September 25, 2001
The Imbalance Sheet
Contraction ActionThe specter of contraction has reared its ugly head again. The very public tiff between Jerry McMorris, principal owner of the Colorado Rockies, and the Montreal Expos, has brought the subject back into the public debate.
For those who missed it, McMorris proposed that last weekend's series between the Rockies and Expos be moved to Colorado, with the Rockies donating the games' receipts to a September 11th charity. The reason would have been obvious enough, but McMorris decided to rub vinegar in the wound by pointing out that playing the games in Denver would draw significantly more fans and raise much more money for the charity than playing the games in Montreal could. McMorris had the facts on his side, but the Rockies' PR department would probably like to slap him with a leash and a muzzle after his ill-considered foray into verbal gamesmanship. One can easily imagine a scenario where the Expos would have negotiated a deal to move the series had the negotiation been conducted in private.
The Expos promptly went out and drew the three worst crowds in their history, failing to reach 3,000 in paid attendance for two of the games against the Marlins, and finding themselves outdrawn by the Northern League's Winnipeg Goldeyes by a factor of more than two. Many pundits who began the calls for the dissolution of two or four major-league teams earlier this year have resumed their ignorant chanting.
"Ignorant" because it's neither feasible nor desirable. Each franchise dissolved takes 25 guaranteed major-league jobs with it, and likely more given the transient but nonzero population of any MLB team's disabled list. Many teams now also give substantial contracts to draft picks and international free agents as well. If MLB eliminates two or four teams, then 60 to 120 or so major-league jobs disappear. How likely is the Players Association to accept that?
Congress would also have a few things to say about the elimination of any United States team. Congress stuck its nose into the last two expansions, threatening hearings if potential buyer groups continued getting the runaround from MLB in their attempts to buy existing teams or expansion franchises. An attempt to undo those efforts would likely be met with unwanted meddling by the boys in Washington.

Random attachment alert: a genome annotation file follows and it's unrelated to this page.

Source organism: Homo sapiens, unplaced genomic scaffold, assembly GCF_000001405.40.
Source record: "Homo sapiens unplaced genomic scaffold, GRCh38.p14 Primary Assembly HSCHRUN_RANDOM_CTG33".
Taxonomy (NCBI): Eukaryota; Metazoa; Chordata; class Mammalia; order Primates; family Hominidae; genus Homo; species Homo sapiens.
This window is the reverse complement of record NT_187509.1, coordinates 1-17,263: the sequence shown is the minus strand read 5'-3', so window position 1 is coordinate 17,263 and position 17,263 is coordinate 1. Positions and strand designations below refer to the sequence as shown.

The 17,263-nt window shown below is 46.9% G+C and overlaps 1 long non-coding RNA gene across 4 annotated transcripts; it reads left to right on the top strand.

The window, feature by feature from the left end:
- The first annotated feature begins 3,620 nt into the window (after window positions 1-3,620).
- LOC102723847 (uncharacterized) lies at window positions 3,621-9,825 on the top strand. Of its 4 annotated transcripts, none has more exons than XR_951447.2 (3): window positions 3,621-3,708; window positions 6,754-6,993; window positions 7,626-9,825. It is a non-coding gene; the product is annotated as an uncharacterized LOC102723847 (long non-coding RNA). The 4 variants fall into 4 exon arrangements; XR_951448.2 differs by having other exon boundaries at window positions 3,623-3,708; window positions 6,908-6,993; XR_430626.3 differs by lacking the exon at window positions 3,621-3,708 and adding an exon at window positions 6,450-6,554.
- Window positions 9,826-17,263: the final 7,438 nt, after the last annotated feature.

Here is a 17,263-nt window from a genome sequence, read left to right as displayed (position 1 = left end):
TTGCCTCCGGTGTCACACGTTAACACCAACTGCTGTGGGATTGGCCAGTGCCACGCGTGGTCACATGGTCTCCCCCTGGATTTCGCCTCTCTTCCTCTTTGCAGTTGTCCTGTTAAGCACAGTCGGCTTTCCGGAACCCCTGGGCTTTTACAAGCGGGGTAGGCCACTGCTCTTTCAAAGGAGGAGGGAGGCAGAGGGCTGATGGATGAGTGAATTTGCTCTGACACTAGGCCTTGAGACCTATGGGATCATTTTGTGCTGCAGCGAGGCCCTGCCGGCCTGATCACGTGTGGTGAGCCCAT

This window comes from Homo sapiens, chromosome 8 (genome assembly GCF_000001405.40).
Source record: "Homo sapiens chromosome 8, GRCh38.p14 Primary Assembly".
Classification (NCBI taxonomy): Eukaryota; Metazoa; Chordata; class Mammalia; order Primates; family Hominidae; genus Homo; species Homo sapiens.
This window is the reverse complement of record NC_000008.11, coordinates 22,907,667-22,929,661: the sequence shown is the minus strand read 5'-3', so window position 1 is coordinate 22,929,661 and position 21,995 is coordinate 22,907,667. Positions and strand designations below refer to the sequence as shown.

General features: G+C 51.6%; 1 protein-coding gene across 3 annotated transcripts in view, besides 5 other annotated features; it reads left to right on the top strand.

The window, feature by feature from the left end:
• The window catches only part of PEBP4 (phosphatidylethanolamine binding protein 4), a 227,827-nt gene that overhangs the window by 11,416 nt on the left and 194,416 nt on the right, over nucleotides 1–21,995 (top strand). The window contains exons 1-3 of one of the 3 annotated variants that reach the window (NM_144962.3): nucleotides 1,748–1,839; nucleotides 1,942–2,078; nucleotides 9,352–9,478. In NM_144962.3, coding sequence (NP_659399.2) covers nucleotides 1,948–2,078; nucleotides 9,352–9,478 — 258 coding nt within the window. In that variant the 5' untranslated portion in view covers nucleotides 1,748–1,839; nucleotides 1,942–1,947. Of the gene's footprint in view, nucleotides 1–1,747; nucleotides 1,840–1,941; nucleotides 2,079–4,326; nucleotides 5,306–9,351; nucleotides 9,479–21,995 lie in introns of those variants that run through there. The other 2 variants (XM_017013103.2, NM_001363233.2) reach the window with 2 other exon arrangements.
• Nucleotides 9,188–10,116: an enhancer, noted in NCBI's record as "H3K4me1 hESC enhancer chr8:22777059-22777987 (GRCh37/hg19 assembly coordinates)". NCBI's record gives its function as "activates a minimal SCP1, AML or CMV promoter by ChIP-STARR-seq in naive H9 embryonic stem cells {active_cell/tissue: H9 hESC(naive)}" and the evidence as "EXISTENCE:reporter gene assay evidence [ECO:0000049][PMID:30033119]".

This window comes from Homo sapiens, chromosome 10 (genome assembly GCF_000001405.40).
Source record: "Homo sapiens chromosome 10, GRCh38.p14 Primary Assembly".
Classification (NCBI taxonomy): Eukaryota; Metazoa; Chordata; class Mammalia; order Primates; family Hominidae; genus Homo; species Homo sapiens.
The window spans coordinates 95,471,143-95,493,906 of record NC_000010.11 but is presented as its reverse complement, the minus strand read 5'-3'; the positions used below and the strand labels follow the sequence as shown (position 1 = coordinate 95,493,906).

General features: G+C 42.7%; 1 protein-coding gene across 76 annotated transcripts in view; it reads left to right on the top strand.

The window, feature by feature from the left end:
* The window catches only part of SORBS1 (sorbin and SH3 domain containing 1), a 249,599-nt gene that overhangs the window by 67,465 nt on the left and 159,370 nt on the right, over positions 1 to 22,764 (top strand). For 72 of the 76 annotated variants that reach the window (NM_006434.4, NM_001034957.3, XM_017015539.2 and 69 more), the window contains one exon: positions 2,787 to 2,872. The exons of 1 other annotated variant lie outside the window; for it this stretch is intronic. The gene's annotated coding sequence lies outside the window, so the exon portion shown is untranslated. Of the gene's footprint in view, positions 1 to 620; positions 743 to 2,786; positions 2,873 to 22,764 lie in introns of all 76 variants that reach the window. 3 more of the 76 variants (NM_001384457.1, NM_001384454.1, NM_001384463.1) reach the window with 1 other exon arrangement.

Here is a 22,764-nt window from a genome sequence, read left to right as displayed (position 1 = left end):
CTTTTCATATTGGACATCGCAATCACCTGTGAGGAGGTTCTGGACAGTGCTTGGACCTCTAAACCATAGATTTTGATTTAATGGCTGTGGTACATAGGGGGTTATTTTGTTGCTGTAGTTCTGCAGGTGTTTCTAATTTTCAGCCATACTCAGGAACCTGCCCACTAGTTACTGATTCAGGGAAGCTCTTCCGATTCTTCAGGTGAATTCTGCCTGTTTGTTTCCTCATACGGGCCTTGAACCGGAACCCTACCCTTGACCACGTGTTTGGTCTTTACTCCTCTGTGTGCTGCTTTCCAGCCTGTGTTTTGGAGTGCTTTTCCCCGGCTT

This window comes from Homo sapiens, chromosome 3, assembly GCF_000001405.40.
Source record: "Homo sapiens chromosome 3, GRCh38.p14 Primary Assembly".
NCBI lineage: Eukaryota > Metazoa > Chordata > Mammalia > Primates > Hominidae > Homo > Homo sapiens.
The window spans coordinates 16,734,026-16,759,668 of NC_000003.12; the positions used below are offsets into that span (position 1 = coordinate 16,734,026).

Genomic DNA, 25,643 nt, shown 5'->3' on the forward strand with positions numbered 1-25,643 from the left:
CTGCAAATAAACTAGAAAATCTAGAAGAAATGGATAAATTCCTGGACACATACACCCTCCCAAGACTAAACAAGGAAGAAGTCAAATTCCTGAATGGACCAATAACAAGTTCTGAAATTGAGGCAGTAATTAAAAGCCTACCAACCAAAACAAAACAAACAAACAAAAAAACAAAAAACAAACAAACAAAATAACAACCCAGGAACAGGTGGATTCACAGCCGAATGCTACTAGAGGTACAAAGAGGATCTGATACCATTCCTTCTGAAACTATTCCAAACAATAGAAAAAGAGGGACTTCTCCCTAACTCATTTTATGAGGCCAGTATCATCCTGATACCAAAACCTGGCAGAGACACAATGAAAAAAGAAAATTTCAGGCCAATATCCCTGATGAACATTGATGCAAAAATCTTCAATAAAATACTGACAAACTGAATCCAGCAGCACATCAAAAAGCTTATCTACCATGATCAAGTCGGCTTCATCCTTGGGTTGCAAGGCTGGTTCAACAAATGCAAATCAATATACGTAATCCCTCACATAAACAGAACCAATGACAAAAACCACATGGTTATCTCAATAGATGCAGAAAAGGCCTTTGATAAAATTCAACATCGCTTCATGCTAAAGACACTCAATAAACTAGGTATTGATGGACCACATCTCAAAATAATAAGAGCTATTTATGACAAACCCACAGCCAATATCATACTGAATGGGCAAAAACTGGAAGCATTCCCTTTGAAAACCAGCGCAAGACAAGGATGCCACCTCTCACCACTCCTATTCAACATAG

But the more egregious error that contraction backers are making is thinking that contraction is a good idea. It's not. There are plenty of population bases available to support more major-league teams, from the underserved areas of greater New York (Brooklyn or New Jersey) and San Jose (or Santa Clara) to expansion bridesmaid Washington, D.C., to fast-growing markets like Las Vegas and Austin. There's also a wealth of talent in the minor leagues and overseas that could easily fill another two to four teams beyond what the majors have now without a dropoff in the caliber of play. Adding two teams would allow the majors to return to more sensible scheduling--or even to eliminate the scourge that is interleague play.
If baseball wishes to solve the problem of its poorest franchises, it has several simple solutions at hand. Bob Nightengale of Baseball Weekly recently reported that some owners have considered banding together to buy out the territorial rights claims that the Giants and Orioles have over San Jose/Santa Clara and Washington, D.C., respectively, allowing the A's to move to Santa Clara and the Expos to move to Washington or northern Virginia. Making the case that New York can accommodate and even thrive with a third baseball team would provide another home. It simply requires slightly more creative thinking than the Turing-esque "contraction!" auto-response, and a firm grasp of economic reality.
Keith Law is an author of Baseball Prospectus. You can contact him by clicking here.